Creatures at an Exposition
Author: Metaldog

Chapter 13
The Original Cheeseburger Sandwich

-=Chapter Thirteen=-

"So Jack and I were theorizing..."  I started to say.

"Theorizing?  So that's what he calls it?  I thought he was just convincing you to tell him everything he wanted to know."  The Doctor was finishing the minor repair to his sleeve.  He had decided to patch it with a piece of his sock.  The fabric did not match.

I leaned back in the barstool by the console, putting my arms on the railing behind me.  "What did he want to know?"

"Oh, the usual.  He wanted to know what I know."  He put the jacket back on and frowned at his handiwork.  He pulled off the jacket and sat back down, pulling up his pant leg to collect a swatch of the other sock.  The two socks did not match each other, either.  I wondered if he was color-blind.

"And what do you know?" I asked, hoping that I was leading him into telling me.

"Oh, I know a lot.  I know what you'll eat for breakfast on your seventy-fifth birthday.  I helped you find your father in a crowded store when you were five."  He started cutting his sock with a large, ornate pair of scissors.  "I attended a seminar on advanced mathematics that was held by your mother in 1992... and she's good.  Pity none of that mathematical genius rubbed off on you, though."

"Hey, I'm pretty smart.  I just hate math.  With a passion."

"Purely psychological."  He had finished cutting the piece of sock, and started sewing it over the other patch.  "If you didn't hate being smart, you'd be a whiz."

I had nothing to say in response.  I knew what he was saying.  He was saying the same thing every psychologist I'd ever seen had told me.  I was afraid of success.  I was scared of being smart because that meant I might be successful.  I avoided my responsibilities because I couldn't bear the thought of being expected to actually fulfill those responsibilities.  I avoided making friends because friendship entails responsibility.

"You want to know what else I know?"

I considered my words carefully as I tried to construct a sentence that would include every vulgarity in the human language.  But all I could say was, "No."

"Too bad, I'm going to tell you anyways!"  He jumped up and started bouncing on the big, wing-backed chair.  "I know where the Rutans are!" he sang, tauntingly.

I pushed off from the railing and leaped to my feet as the barstool righted itself.  "Where?"

"Well, technically, I know where they were."  He stopped bouncing.  "They were in a building near the river.  Part of the electrical system system that's bringing electricity from Niagara Falls to Buffalo for the Exposition."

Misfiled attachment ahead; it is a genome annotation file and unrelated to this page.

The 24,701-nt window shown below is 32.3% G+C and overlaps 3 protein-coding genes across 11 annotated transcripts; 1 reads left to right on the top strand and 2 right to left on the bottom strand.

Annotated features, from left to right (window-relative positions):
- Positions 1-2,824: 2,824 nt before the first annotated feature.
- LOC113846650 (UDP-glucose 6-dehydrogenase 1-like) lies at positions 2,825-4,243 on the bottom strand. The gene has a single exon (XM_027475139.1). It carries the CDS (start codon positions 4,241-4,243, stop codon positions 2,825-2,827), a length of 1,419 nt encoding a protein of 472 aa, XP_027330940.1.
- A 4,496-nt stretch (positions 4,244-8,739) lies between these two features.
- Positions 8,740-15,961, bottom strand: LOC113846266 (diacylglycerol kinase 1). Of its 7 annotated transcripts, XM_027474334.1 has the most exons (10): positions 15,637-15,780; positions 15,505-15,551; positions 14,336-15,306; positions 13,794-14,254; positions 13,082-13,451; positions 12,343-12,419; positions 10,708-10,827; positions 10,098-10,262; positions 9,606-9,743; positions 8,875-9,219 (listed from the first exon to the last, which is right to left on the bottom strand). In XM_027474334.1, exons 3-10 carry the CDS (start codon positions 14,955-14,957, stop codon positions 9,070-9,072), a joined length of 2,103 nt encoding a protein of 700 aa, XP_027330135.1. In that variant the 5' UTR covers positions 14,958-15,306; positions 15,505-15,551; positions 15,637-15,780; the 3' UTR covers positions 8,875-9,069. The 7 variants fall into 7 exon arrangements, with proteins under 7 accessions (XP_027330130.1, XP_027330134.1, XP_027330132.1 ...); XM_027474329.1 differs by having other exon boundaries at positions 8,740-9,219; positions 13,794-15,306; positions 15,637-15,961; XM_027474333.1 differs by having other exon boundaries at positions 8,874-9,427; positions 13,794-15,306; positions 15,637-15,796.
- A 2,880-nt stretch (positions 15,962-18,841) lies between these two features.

"But they're not there any more?"

"Well, eight of them aren't."  He sat down and looked sad.  "I had to kill them.  There was no sign of the little 'q' queen, though.  She's around, somewhere."

"How'd you kill them?  With fire?"  I sat back down on the stool.

"No, no.  Simple biochemistry.  I used a pencil and an egg yolk to make a room-temperature localized superconducting graphite-sulfur composite, which I then applied to the skin of the sleeping Rutans by means of a handheld elastic projectile device."  He pulled a slingshot from his back pocket and put it on the table.  "Upon the release of the compound from its containment shell, the flow of current from the transformer to the creatures was greatly increased, beyond their capacity for absorption."

"Then what happened?"

"They went boom."  He mimed a series of small explosions with his hands.  "Pow, pa-pow pow pow!"

"You killed them with a slingshot and an egg?"  I didn't know whether or not I should believe him.  I guessed anything was possible with the Doctor.

"An egg with a pencil in it!"  He reached into a pocket of the jacket he was repairing and withdrew a golf pencil.  On the side I could see the words embossed in shiny letters: Luna City Mini-Golf.  I wondered what mini-golf was like on the moon.  "Lunar graphite.  Slightly radioactive... which doesn't bother me but it might bother you so I should put this pencil away."

"Did you find their ship?"

"Oh, yes!  It was easy to find.  I drove the car into it."  He smiled.

"Well that was lucky!"

"Not so lucky for the Rutans!  It's amazing how much damage Tom's car did to it.  Cracked it like... well, like an egg."

I stood up and walked over to him.  "I hate to tell you this, but... that wasn't Tom's car."

He looked up at me, surprised.  "Whose was it?"

"I think Tom said he was a lawyer.  Some guy named Park."